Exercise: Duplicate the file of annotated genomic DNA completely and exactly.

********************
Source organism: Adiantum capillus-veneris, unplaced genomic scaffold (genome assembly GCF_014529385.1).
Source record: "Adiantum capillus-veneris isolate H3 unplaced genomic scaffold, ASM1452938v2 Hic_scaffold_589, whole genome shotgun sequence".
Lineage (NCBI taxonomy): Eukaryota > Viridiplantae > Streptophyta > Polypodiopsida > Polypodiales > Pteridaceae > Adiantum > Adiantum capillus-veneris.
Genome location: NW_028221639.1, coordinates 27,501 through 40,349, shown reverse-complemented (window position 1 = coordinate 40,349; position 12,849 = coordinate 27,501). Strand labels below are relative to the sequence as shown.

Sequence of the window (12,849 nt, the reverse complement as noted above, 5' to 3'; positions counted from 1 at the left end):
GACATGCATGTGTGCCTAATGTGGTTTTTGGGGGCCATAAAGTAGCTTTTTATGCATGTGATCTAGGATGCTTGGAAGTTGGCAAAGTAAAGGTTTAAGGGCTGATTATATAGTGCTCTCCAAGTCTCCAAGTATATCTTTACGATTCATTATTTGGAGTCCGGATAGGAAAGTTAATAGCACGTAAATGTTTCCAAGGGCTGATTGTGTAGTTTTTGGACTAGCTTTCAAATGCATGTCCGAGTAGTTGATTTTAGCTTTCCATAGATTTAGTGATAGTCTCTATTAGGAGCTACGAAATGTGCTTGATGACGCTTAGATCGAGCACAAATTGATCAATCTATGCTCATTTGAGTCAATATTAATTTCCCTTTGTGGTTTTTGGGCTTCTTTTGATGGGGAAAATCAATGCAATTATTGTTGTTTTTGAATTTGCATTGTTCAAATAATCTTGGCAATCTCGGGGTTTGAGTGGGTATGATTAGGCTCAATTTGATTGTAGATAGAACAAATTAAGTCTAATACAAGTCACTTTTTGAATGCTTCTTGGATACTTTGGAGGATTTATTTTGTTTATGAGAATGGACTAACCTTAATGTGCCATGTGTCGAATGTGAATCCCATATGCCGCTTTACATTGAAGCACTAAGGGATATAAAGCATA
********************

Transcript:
Source organism: Adiantum capillus-veneris, unplaced genomic scaffold (genome assembly GCF_014529385.1).
Source record: "Adiantum capillus-veneris isolate H3 unplaced genomic scaffold, ASM1452938v2 Hic_scaffold_589, whole genome shotgun sequence".
Lineage (NCBI taxonomy): Eukaryota > Viridiplantae > Streptophyta > Polypodiopsida > Polypodiales > Pteridaceae > Adiantum > Adiantum capillus-veneris.
Genome location: NW_028221639.1, coordinates 27,501 through 40,349, shown reverse-complemented (window position 1 = coordinate 40,349; position 12,849 = coordinate 27,501). Strand labels below are relative to the sequence as shown.

Sequence of the window (12,849 nt, the reverse complement as noted above, 5' to 3'; positions counted from 1 at the left end):
GACATGCATGTGTGCCTAATGTGGTTTTTGGGGGCCATAAAGTAGCTTTTTATGCATGTGATCTAGGATGCTTGGAAGTTGGCAAAGTAAAGGTTTAAGGGCTGATTATATAGTGCTCTCCAAGTCTCCAAGTATATCTTTACGATTCATTATTTGGAGTCCGGATAGGAAAGTTAATAGCACGTAAATGTTTCCAAGGGCTGATTGTGTAGTTTTTGGACTAGCTTTCAAATGCATGTCCGAGTAGTTGATTTTAGCTTTCCATAGATTTAGTGATAGTCTCTATTAGGAGCTACGAAATGTGCTTGATGACGCTTAGATCGAGCACAAATTGATCAATCTATGCTCATTTGAGTCAATATTAATTTCCCTTTGTGGTTTTTGGGCTTCTTTTGATGGGGAAAATCAATGCAATTATTGTTGTTTTTGAATTTGCATTGTTCAAATAATCTTGGCAATCTCGGGGTTTGAGTGGGTATGATTAGGCTCAATTTGATTGTAGATAGAACAAATTAAGTCTAATACAAGTCACTTTTTGAATGCTTCTTGGATACTTTGGAGGATTTATTTTGTTTATGAGAATGGACTAACCTTAATGTGCCATGTGTCGAATGTGAATCCCATATGCCGCTTTACATTGAAGCACTAAGGGATATAAAGCATA